I don't know what my colleague is talking about. There is no expungement procedure in CA which will seal arrest records. An expungment will result in the dismissal of a conviction but the original arrest and conviction will still appear on your record along with the notation "conviction dismissed."
There is a procedure you can go through on the simple arrests to establish your factual innocence. If you succeed your records will be sealed and destroyed. This would not help with your DUIs.
A so-called "expungement" will not seal the records of your DUI convictions. What's more, the DUIs will show up on your DMV record for ten years, so your employer will learn about them if your job involves driving, or if you are listed on the employer's car insurance policies.
m not as enthusiastic about so-called "expungements" as some other lawyers. There's a link to a very informative article about Mel Gibson's "expungement" of his DUI conviction, which talks about the limited value of this procedure.
Under Penal Code §1203.4, a person who is granted probation can apply to have the case dismissed after probation is complete. This is sometimes called an expungement, but it doesn't really expunge anything or seal your record. The conviction is still a part of the court's public records, which will also show the case was dismissed. You still must disclose the conviction when applying to be a police officer or for certain other jobs, or if asked on an application for a state license or to run for public office. The conviction can still be considered a prior offense, so your DUI conviction could be used to increase the punishment in subsequent DUI convictions.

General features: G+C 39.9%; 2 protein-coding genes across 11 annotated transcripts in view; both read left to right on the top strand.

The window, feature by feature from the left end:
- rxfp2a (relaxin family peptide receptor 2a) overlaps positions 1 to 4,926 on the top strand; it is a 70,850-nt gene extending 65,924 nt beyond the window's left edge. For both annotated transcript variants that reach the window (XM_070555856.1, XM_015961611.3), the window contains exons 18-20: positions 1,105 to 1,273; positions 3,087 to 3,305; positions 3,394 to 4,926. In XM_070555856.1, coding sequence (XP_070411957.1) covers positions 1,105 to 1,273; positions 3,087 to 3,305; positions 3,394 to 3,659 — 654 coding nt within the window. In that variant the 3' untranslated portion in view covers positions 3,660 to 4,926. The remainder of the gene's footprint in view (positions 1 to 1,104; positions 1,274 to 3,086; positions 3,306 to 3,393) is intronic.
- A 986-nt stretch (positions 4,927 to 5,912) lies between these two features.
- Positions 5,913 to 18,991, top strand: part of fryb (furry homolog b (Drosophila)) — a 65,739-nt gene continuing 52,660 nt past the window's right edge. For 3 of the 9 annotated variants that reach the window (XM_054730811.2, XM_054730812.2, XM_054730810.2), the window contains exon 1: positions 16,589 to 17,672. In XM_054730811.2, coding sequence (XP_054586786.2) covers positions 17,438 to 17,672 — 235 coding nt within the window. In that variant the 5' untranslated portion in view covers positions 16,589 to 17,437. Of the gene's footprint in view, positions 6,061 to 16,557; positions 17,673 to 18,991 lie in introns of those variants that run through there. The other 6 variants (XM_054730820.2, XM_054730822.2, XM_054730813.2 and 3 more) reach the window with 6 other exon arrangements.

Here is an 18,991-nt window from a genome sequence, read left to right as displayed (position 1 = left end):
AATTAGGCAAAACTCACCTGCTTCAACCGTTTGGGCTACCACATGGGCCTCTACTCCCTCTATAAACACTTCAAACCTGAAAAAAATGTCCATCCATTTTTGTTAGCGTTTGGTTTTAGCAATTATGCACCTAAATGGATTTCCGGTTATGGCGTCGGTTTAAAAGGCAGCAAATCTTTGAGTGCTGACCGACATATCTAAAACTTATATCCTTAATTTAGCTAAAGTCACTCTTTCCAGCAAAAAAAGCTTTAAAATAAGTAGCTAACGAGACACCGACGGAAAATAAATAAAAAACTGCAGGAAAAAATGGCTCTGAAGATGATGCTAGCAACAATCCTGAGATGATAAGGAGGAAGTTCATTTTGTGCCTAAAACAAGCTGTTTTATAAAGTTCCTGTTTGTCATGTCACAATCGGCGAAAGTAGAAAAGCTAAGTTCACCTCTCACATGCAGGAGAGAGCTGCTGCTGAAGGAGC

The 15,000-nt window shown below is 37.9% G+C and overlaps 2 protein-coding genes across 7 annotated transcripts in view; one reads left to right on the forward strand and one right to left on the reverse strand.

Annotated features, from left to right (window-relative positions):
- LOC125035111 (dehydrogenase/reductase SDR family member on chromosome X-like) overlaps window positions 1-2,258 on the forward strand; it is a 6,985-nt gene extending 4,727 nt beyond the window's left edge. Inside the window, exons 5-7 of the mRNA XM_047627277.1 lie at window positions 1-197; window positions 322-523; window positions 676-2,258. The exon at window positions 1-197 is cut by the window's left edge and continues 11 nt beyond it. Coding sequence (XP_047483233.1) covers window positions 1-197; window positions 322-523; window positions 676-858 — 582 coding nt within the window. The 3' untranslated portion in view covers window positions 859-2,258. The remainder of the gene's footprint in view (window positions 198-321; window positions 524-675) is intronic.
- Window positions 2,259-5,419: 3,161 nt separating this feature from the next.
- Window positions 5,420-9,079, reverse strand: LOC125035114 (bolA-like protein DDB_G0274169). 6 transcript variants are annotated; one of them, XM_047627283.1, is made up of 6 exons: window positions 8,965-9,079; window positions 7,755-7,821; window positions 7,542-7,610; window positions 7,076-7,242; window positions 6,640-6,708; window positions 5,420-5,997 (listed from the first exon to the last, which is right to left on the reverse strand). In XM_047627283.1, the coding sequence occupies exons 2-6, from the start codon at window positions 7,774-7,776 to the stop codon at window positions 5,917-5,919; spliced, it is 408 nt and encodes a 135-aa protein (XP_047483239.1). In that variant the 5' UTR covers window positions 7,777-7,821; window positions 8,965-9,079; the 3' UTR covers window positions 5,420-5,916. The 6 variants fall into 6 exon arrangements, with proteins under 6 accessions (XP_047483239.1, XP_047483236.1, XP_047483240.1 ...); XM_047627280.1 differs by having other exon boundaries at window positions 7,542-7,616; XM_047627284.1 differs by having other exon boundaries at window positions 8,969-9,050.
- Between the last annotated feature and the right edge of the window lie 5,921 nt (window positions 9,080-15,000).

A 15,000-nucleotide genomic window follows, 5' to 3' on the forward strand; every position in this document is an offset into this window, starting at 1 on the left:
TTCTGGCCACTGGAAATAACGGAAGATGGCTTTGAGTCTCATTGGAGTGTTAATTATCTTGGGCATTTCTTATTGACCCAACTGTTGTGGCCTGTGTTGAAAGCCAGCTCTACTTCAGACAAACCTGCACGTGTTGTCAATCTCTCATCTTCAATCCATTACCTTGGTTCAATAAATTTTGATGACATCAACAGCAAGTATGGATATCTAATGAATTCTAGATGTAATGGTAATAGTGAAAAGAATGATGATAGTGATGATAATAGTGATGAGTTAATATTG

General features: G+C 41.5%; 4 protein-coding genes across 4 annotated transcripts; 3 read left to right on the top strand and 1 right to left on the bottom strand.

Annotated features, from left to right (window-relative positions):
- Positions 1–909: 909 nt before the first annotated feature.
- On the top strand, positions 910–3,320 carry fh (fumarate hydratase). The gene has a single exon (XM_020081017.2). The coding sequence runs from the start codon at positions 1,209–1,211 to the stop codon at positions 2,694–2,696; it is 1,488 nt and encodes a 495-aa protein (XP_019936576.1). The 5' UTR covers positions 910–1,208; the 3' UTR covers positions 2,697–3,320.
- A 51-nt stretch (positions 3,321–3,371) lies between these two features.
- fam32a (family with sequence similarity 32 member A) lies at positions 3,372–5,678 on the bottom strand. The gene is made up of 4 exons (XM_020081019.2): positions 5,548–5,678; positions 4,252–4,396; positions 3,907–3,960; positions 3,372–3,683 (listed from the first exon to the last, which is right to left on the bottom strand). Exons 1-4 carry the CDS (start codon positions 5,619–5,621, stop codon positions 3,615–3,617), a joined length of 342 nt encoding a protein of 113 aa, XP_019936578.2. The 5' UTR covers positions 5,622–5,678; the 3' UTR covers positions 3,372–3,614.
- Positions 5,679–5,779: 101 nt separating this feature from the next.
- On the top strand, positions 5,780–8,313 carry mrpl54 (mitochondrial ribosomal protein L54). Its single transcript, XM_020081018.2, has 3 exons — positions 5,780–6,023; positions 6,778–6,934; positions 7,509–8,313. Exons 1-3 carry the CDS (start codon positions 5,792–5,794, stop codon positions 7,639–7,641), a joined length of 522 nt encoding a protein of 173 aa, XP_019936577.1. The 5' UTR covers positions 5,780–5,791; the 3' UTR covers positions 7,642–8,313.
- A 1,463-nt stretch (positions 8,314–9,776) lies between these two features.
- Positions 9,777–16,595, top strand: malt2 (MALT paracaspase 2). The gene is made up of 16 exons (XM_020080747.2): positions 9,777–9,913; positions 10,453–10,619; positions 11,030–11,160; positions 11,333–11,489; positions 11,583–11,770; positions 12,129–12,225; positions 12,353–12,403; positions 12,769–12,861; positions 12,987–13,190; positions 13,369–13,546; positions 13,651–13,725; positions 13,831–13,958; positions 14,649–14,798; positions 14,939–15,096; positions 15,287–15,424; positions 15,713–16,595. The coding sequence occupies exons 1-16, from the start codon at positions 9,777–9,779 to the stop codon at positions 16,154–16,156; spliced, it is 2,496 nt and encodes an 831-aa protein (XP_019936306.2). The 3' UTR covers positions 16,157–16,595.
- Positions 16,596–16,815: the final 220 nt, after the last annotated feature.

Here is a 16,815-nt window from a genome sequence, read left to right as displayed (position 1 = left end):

BEWARE of law firms that promise to "clear your record" and charge thousands of dollars. The process of filing a Penal Code §1203.4 petition is pretty simple, and you can do it yourself with forms available from the court clerk's office, especially if you completed probation without any problems. If you had a probation violation along the way, you may want an attorney's help, but the guys who charge thousands to file simple paperwork will probably overcharge you for that, too.
California Labor Code §432.7 says employers can't ask about any arrest that didn't result in a conviction, inquire about it from other sources or use it in a hiring decision.
Some attorneys interpret this Labor Code section to mean you don't have to disclose a conviction that was dismissed under Penal Code §1203.4, but I usually advise clients to disclose it, with an explanation that the conviction was subsequently dismissed.
Please understand that this is a general discussion of legal principles by a California lawyer and does not create an attorney/client relationship. It's impossible to give detailed, accurate advice based on a few sentences on a website (and you shouldn't provide too much specific information about your legal matter on a public forum like this site, anyway). You should always seek advice from an attorney licensed in your jurisdiction who can give you an informed opinion after reviewing all of the relevant information.
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